The experience of time’s passage takes place only due to the perception of change, and if the noticeable events don’t happen on their own then cultures have more than compensated by creating commemoration and rituals of marking time.
The most important of the commemorations are ritualized to ensure they are distinct from ordinal and ordinary experiences, but moreso that they keep bringing the past back to the present.
In the age of being green, mausoleums are an anachronism to everything socially or community-oriented except for the wealthy. Above-ground tombs and crypts don’t recycle the bodies out of existence but rather mimic preserving them in a last act of defiance against disappearance.
Taking up space monumentally that way is political. It's an occasion of someone's fierce intent, amplifying privilege earned or taken during their days amongst the living. In addition, they are barely concerned at all with their impact on further history; their intent is to stop time where they want it to be stopped.
But further, the Mausoleum organizes its exhibits specifically to call attention to the individuality of its contained guests – each and all of whom, however, have run a gauntlet of specific qualifications to get in.
The similarity of a mausoleum and a museum is pretty clear. But of course, the museum is holding not just the idea of its guest; it's holding the actual guest.
Still, like the mausoleum, the museum holds its content with the intent to remove it from the ongoing changes of passing time. Instead, it carves up time into segments that have only one purpose – to hold memory, of the importance of the entombed.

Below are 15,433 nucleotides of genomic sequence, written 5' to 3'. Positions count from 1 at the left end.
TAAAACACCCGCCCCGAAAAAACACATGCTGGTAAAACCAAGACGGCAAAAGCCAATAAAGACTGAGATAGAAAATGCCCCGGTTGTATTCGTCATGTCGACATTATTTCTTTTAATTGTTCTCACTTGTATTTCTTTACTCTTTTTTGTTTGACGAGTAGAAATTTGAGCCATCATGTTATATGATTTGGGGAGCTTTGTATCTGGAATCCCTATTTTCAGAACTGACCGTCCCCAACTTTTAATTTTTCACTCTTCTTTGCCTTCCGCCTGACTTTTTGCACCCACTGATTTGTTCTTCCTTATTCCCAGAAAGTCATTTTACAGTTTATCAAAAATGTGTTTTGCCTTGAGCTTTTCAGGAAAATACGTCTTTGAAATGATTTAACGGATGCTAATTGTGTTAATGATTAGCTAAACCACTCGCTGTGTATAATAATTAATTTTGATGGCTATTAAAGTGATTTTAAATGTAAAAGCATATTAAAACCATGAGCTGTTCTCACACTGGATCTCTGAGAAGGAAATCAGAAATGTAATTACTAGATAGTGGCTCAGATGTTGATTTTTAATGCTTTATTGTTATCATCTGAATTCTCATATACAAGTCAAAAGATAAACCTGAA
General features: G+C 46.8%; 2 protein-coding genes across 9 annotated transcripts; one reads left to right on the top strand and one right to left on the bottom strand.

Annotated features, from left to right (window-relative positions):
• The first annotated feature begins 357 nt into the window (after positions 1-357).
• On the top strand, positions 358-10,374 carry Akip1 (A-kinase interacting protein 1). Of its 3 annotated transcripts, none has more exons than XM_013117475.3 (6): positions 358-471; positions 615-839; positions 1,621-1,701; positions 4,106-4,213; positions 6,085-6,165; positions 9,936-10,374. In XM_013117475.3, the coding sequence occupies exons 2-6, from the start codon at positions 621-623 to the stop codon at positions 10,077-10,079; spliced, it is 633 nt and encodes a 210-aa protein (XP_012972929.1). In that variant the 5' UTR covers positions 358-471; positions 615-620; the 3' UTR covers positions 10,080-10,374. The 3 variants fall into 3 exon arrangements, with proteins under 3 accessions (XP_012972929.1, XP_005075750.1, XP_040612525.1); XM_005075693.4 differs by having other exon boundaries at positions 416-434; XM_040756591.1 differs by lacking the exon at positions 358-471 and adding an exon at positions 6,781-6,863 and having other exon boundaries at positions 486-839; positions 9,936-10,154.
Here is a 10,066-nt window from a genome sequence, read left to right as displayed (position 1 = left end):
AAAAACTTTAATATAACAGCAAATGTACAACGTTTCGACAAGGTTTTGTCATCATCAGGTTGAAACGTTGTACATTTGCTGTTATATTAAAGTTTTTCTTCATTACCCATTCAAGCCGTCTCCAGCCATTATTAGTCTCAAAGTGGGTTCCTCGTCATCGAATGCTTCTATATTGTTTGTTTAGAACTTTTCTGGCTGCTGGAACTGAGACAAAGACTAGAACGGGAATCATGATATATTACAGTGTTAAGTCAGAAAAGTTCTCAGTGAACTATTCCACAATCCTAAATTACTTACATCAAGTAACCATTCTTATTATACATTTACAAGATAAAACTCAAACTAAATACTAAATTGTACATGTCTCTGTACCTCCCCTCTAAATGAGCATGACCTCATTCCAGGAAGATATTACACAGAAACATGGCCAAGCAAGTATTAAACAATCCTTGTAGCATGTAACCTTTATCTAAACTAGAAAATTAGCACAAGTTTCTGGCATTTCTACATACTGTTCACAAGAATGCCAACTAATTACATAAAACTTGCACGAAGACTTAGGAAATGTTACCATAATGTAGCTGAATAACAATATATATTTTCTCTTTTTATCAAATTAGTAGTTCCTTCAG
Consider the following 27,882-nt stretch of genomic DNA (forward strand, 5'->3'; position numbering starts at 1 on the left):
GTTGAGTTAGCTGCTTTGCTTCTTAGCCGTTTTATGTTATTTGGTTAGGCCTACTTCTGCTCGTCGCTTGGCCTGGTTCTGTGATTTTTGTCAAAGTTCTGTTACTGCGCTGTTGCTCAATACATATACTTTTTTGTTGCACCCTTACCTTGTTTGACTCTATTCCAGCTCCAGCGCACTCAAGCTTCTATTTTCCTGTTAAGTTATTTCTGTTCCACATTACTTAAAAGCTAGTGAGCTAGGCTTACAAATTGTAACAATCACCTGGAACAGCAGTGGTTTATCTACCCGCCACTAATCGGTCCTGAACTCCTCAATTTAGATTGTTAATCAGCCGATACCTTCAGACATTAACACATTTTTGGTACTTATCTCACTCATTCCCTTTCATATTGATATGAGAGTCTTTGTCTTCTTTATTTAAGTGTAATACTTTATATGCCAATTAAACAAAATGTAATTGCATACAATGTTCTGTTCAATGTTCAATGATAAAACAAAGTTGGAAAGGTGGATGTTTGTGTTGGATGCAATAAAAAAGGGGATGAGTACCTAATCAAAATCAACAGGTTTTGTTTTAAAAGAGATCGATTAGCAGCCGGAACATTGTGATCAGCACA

Here is where we might, by comparison, feel the difference between a museum and a gallery.
The gallery promotes awareness of its content specifically by arguing that the existence of its content gives importance to the time that we call Now. It is energetically discovering and showing how the particular importance that needs to be noted comes not from the past but from the present.
All that said, it's hard to prevent any one of them from trying to do another's job if somebody wants it to.
Ruins are in here too. Ruins convert museums into either mausoleums or galleries – depending on whether we are looking for the living or the dead.
In the history of cities and towns, imperialism, colonialism, larceny, and evolution all exploit ruins to some degree that we can point at on a spectrum of appropriation.
And on that same spectrum, art makes an appearance.
The entrance to Adeline Graffiti Palace is not walled. The walls merely leave openings vulnerable to being entered. The structure has an architecture of ruins. Things that remain standing or structurally stable are just the survivors of invasions, collisions and interventions, still signifying a kind of important role in the past but indifferent to the present, and which have not been undone.
In this location, almost entirely ignored by passersby on a major north-south route through Oakland, the spaces left formed by man’s or nature’s demolition offer a set of sightlines from one extraordinary vertical wall to another, and sometimes over them or through them. On display is an enormous collection of mid-to-large scale graffiti – not murals, graffiti. A giant graffti gallery. The emphasis in this space is not that so-and-so was here. It is that so-and-so is here.
Street artists have entirely repurposed the ruin of the original building. On encountering it myself, I immediately felt the tremendous pull of its dazzling overall visual array versus the resonance of any single part being given a good hard stare.